The leads at the New York Times, Washington Post, and Los Angeles Times and the top story in the Wall Street Journal'sworld-wide news box announce that President Bush has reversed an earlier decision and concluded that the Geneva Conventions will protect captured Taliban at Guantanamo Bay because their country, Afghanistan, was a signatory to the conventions. However, the conventions will not apply to al-Qaida, which didn't sign the accords. Neither group will be classified as P.O.W.s. The Taliban don't deserve P.O.W. protection, Bush believes, because they didn't obey the laws of war as the conventions define them. All detainees will remain classified by the administration as unlawful combatants. Bush's decision on the detainees is stuffed by USA Today, which leads instead with testimony from former Enron CEO Jeffrey Skilling before a House subcommittee. Skilling, who is atop the WSJ's business news box and top-fronted with a photo in the other papers, said he knew little about Enron's questionable partnerships that allowed the company to hide debt. When he resigned from Enron last summer, he said, he believed the company was on solid financial ground. Other Enron leaders testified that Skilling got many warnings about the partnerships, and four more executives, including former CFO Andrew Fastow, took the Fifth.
Unlawful combatants, protected by the conventions or not it appears, can be interrogated indefinitely, tried before a military tribunal, and are not required to be repatriated after the end of the war, the papers say. Then how does it help a captured fighter, legally or practically, to be protected by the Geneva Conventions if he is not granted P.O.W. status? No paper looks into what guidelines, if any, the Geneva Conventions offer for the treatment of non-P.O.W. combatants. It could be that the conventions simply suggest that unlawful combatants be treated humanely. The administration says that all detainees already are being treated humanely, as the conventions prescribe. Furthermore, legal experts told the WP, the legal prospects of the captured Taliban remain the same. It appears, then, that the detainees may not get any additional benefit from protection under the conventions. So, why is the United States bothering to honor the Geneva Conventions?
It's not to help the detainees, it seems. As the opinion pages have pointed out over the last few weeks, and the papers suggest today, U.S. soldiers captured in foreign countries will be more likely to be afforded Geneva Convention protection if the United States applies the conventions to detainees at Camp X-Ray. The papers refrain from commenting on this maneuvering by the administration, while other news organizations called it "artful" (NPR) and "having your cake and eating it too" (CNN).
Enron's former CEO said that those partnerships he didn't know much about weren't to blame for Enron's failure anyway, USAT says. The papers report that instead, Skilling believed that Enron was wrecked by "a classic run on the bank," spurred by lack of confidence in the company. As the WP reported earlier this week, a report by the Enron board of directors released over the weekend said that this confidence crisis was sparked when Enron was forced to disclose huge losses that had been hidden in those partnerships, partnerships that Skilling had allowed to be set up. Furthermore, according to USAT, Skilling knew that these partnerships were being used to hide debt and inflate profits, Enron COO Jeff McMahon testified yesterday. McMahon said he was moved to a new job after complaining to Skilling about how the partnerships were set up. But Skilling claimed not to remember meetings he attended where minutes showed others made comments about him approving partnership deals. The NYT says that no one seemed to believe Skilling's testimony.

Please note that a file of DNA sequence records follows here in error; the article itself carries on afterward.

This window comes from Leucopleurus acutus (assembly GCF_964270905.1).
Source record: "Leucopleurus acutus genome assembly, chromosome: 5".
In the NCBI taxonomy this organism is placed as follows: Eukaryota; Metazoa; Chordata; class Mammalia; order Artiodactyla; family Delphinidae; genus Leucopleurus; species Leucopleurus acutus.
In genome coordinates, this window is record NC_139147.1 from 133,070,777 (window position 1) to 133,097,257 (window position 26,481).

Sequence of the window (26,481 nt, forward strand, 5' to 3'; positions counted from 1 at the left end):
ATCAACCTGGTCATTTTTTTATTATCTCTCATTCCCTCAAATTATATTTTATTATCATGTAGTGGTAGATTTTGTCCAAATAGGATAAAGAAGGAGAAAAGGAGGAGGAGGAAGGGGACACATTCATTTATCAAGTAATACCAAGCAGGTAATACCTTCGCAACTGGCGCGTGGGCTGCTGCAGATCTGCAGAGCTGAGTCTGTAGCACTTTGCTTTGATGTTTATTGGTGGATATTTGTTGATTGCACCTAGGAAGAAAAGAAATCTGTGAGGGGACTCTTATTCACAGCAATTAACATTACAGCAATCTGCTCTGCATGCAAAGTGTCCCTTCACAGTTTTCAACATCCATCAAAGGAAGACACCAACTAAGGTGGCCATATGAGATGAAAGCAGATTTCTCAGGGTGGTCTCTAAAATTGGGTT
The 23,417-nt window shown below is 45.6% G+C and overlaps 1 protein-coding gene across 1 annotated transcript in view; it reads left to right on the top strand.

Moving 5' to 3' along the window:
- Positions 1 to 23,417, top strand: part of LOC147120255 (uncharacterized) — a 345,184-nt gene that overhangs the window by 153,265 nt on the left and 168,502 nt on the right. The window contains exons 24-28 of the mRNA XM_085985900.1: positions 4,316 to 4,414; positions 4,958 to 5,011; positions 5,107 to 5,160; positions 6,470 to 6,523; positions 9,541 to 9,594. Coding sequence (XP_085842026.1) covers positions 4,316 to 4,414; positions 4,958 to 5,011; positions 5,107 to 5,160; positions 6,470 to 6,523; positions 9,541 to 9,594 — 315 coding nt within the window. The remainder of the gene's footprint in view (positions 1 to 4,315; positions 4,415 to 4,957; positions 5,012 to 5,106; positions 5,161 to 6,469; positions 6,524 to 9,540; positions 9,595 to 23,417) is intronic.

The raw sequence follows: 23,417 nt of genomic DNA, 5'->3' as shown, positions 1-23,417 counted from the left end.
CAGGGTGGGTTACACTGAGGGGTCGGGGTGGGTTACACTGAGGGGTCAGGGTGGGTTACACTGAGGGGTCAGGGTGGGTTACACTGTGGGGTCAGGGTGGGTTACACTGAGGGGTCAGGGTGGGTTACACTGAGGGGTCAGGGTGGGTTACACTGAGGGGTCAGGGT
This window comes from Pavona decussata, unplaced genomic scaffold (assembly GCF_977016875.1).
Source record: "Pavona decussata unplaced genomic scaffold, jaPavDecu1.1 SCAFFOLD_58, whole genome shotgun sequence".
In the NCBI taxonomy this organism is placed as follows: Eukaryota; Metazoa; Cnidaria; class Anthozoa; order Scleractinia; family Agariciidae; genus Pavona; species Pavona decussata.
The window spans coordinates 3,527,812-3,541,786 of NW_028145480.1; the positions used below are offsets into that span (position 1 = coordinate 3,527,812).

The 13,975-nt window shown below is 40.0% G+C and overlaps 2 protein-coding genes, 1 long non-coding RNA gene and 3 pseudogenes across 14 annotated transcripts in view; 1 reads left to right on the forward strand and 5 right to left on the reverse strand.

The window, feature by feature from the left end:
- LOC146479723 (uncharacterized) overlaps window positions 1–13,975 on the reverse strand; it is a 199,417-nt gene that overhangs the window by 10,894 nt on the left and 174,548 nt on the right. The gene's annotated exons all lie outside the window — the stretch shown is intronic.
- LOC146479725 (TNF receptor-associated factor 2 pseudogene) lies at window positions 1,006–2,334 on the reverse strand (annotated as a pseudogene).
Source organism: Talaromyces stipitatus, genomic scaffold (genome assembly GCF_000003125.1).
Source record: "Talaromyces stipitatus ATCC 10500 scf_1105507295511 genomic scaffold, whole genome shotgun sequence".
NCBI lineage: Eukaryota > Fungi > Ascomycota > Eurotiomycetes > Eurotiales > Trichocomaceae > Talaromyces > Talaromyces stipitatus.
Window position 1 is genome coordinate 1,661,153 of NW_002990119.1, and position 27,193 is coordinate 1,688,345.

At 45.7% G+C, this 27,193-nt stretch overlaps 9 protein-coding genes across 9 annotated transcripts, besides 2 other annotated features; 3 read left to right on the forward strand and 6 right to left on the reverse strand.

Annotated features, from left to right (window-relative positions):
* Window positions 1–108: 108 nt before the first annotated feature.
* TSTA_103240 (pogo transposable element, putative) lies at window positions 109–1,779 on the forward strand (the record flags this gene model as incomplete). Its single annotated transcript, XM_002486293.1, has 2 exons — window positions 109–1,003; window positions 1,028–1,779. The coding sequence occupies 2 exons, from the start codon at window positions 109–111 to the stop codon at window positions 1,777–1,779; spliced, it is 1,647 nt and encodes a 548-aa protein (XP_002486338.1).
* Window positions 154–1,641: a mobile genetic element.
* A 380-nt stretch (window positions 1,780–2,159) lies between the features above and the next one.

The LAT and WP headline pieces with news that Bush was under pressure from visiting Israeli Prime Minister Ariel Sharon to cut ties with Yasser Arafat but that he refused to do so. However, the NYT reports that Sharon had planned to ask Bush to drop the Palestinian leader, but he didn't actually go through with it.
After reports indicated that American forces may have killed anti-Taliban troops accidentally in a raid last month, Gen. Tommy Franks ordered American commanders to coordinate more closely with Afghan allies, the NYT reports. The general emphasized that the investigation into that raid isn't complete, but the paper says that the C.I.A. has paid the families of the dead over $1,000 each.
The WP follows up on its report a month ago that the Justice Department is looking for Middle Eastern immigrants in the United States who have ignored deportation orders. Instead of deporting them, as had been originally planned, federal agents are now instructed to find ways to detain them to find out if they have ties to terrorism.
Scientists are evaluating a new blood test that looks like it can reliably detect ovarian cancer in its early stages, the papers report. The uncommon disease usually isn't caught until it's too late.
The papers say that a man who tried to break into the cockpit on a United Airlines flight from Miami to Buenos Aires was "subdued" by being hit over the head with an ax the co-pilot had.
The papers preview the Olympics Games, which open tonight. The NYT reports that for the first time, the United States looks to be a leading contender for winning the most medals (perhaps 24) at the Winter Games, putting them in the running with usual suspects Germany, Russia, and Norway. The Americans' chances are looking good this year because the United States excels at weirdo sports that have only recently made the Olympics, such as skeleton, or face-first sledding.